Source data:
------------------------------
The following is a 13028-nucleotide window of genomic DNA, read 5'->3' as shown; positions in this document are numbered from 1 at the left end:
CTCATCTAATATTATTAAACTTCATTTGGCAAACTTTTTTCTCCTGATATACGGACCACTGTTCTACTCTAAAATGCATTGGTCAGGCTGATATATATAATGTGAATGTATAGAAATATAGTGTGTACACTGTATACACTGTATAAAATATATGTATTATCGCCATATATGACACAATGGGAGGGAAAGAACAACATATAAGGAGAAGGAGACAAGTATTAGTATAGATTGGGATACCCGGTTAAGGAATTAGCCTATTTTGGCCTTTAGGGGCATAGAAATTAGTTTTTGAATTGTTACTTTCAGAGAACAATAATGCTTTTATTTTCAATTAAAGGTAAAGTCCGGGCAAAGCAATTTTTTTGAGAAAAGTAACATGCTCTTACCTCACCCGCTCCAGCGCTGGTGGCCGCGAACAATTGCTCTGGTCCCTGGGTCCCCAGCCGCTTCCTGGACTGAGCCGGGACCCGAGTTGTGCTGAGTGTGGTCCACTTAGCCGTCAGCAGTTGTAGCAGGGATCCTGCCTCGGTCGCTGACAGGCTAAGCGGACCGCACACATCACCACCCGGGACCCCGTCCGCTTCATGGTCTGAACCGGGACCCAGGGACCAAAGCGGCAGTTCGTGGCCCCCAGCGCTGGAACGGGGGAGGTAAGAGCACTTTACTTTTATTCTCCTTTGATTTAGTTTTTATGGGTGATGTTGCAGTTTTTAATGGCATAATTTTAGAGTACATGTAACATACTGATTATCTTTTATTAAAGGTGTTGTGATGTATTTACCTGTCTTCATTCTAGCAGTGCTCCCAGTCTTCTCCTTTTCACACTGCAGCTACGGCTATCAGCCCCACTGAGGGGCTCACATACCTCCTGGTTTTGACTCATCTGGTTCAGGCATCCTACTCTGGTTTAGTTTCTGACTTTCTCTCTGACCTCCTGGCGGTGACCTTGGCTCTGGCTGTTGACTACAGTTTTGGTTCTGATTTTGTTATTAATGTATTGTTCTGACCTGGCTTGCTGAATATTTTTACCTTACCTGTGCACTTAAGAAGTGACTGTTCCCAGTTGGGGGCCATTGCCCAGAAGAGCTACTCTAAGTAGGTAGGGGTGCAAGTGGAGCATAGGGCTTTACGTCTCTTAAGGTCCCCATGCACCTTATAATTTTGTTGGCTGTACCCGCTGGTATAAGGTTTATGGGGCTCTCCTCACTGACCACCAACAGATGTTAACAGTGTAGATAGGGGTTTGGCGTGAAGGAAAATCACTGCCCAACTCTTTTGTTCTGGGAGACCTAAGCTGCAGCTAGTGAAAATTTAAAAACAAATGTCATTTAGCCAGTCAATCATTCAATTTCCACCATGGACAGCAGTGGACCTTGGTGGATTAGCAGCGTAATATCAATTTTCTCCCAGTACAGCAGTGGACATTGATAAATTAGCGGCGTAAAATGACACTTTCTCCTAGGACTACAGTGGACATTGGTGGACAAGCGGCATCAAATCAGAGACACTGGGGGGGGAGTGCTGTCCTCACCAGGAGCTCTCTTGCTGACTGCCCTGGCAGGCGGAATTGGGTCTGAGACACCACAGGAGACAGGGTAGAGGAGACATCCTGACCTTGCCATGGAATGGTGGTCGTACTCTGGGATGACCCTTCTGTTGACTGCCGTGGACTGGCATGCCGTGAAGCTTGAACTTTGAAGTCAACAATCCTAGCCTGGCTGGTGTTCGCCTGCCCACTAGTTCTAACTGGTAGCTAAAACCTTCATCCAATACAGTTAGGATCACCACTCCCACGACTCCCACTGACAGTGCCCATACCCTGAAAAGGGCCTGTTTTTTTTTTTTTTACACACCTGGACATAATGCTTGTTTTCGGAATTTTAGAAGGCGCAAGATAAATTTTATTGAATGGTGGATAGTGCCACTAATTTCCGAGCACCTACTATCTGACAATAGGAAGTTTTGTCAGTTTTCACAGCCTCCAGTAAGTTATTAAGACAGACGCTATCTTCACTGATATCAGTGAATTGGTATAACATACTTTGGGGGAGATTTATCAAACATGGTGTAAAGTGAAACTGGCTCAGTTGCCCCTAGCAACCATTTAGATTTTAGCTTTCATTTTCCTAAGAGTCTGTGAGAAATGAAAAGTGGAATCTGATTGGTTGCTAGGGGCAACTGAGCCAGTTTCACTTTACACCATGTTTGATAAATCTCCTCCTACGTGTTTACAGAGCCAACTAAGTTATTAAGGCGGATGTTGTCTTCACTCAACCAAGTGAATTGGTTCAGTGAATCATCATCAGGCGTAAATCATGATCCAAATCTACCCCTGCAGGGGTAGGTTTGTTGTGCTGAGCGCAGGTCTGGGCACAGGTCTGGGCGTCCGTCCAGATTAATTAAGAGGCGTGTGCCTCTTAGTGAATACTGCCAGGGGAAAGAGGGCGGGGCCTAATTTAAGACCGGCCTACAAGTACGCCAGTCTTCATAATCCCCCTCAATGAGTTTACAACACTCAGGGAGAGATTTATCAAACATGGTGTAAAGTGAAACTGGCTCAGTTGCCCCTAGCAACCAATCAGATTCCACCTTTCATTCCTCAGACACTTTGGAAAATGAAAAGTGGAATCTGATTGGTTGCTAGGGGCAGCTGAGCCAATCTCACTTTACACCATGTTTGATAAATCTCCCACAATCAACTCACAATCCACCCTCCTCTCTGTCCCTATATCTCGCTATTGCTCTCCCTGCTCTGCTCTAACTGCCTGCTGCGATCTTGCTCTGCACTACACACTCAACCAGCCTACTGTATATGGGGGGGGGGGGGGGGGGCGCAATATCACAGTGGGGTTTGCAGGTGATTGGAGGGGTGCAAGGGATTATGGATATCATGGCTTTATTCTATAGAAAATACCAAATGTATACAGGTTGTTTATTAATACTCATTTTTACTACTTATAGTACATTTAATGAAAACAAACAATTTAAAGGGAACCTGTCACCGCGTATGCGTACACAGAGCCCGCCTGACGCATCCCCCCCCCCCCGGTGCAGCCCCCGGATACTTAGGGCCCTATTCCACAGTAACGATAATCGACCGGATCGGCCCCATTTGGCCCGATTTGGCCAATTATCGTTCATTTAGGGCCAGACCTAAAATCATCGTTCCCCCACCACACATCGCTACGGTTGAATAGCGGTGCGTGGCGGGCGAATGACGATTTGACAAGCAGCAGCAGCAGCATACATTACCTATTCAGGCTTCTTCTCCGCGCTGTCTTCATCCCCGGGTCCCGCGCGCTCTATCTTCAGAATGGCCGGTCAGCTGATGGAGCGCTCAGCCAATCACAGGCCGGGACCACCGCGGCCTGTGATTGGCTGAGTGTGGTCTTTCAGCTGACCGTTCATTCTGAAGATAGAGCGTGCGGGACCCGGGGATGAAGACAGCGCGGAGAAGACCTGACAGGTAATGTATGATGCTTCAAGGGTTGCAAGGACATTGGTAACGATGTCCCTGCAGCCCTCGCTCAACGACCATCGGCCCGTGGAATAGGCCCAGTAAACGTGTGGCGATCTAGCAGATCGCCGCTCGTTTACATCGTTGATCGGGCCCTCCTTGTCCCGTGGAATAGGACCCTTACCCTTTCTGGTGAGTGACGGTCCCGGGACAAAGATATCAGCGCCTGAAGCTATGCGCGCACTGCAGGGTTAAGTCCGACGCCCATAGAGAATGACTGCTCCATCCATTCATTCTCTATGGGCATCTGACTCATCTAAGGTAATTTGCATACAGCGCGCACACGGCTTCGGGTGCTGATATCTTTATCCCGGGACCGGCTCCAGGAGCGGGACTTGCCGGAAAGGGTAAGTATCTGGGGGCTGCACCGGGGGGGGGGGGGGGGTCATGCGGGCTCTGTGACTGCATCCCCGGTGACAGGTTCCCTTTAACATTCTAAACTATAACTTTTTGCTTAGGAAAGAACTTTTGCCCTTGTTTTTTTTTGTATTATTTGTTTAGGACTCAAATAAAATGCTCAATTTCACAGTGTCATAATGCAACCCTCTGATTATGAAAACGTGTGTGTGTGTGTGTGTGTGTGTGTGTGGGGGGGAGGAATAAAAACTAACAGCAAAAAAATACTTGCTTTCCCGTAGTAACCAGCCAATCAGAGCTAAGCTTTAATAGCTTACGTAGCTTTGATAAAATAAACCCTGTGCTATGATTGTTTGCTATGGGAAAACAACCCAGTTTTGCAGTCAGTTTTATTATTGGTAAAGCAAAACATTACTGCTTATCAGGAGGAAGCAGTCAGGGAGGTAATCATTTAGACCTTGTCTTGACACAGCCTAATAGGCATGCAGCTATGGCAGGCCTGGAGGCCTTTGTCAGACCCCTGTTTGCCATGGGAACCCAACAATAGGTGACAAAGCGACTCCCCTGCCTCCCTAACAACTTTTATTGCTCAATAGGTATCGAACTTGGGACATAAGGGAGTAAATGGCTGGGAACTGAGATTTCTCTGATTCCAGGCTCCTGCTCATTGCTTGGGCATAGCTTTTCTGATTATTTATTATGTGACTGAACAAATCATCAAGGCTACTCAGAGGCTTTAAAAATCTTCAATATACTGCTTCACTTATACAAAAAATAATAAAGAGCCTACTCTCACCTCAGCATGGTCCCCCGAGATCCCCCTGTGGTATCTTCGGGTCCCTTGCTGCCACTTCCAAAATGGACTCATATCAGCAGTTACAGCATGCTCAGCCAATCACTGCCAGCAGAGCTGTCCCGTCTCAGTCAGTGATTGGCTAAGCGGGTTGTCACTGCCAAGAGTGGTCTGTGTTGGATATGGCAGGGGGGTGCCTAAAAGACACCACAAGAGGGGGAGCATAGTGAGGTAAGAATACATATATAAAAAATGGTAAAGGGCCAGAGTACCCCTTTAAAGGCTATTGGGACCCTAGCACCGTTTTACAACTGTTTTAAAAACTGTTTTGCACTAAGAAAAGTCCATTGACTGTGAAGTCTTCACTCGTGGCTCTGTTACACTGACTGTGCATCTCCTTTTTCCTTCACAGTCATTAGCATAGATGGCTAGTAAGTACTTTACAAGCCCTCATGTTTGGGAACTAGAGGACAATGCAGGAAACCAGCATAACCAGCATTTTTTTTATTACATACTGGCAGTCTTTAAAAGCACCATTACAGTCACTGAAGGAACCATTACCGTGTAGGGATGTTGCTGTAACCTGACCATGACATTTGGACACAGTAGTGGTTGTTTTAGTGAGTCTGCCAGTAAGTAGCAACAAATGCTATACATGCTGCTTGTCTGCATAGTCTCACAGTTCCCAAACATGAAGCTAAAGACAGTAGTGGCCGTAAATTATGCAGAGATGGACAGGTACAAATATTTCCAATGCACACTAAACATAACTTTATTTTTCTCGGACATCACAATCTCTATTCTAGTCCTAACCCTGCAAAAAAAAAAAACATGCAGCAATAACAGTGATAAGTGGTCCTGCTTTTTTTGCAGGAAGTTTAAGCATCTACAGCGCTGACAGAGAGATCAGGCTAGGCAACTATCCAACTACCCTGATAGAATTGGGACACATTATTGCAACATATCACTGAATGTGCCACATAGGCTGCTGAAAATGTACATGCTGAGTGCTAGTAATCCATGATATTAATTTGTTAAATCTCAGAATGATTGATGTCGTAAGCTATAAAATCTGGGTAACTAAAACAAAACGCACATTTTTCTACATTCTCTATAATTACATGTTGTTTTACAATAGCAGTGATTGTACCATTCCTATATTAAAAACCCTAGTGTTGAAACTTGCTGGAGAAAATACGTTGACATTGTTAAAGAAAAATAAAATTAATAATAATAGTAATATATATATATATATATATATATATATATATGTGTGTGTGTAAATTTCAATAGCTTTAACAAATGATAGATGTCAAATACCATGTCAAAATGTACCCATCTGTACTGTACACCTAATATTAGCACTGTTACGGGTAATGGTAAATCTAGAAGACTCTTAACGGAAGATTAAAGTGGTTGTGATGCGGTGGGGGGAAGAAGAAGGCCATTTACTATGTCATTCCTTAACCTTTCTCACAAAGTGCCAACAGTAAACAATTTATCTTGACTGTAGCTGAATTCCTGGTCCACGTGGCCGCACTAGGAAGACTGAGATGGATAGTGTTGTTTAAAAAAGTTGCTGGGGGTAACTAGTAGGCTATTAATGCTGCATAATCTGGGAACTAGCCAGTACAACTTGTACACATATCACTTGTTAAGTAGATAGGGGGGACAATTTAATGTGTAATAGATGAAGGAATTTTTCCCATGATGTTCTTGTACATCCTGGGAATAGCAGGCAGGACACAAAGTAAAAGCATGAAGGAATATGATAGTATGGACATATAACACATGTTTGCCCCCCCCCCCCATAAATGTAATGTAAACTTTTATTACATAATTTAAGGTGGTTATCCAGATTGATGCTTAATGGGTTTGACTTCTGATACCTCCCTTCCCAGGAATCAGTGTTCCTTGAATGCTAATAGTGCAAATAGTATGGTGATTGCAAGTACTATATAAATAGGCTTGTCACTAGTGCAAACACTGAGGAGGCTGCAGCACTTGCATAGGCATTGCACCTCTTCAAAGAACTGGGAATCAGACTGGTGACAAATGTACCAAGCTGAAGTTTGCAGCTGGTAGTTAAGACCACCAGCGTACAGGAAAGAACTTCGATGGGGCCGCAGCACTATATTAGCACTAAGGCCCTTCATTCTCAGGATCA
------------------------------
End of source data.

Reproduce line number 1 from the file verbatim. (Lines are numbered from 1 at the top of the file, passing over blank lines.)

The following is a 13028-nucleotide window of genomic DNA, read 5'->3' as shown; positions in this document are numbered from 1 at the left end: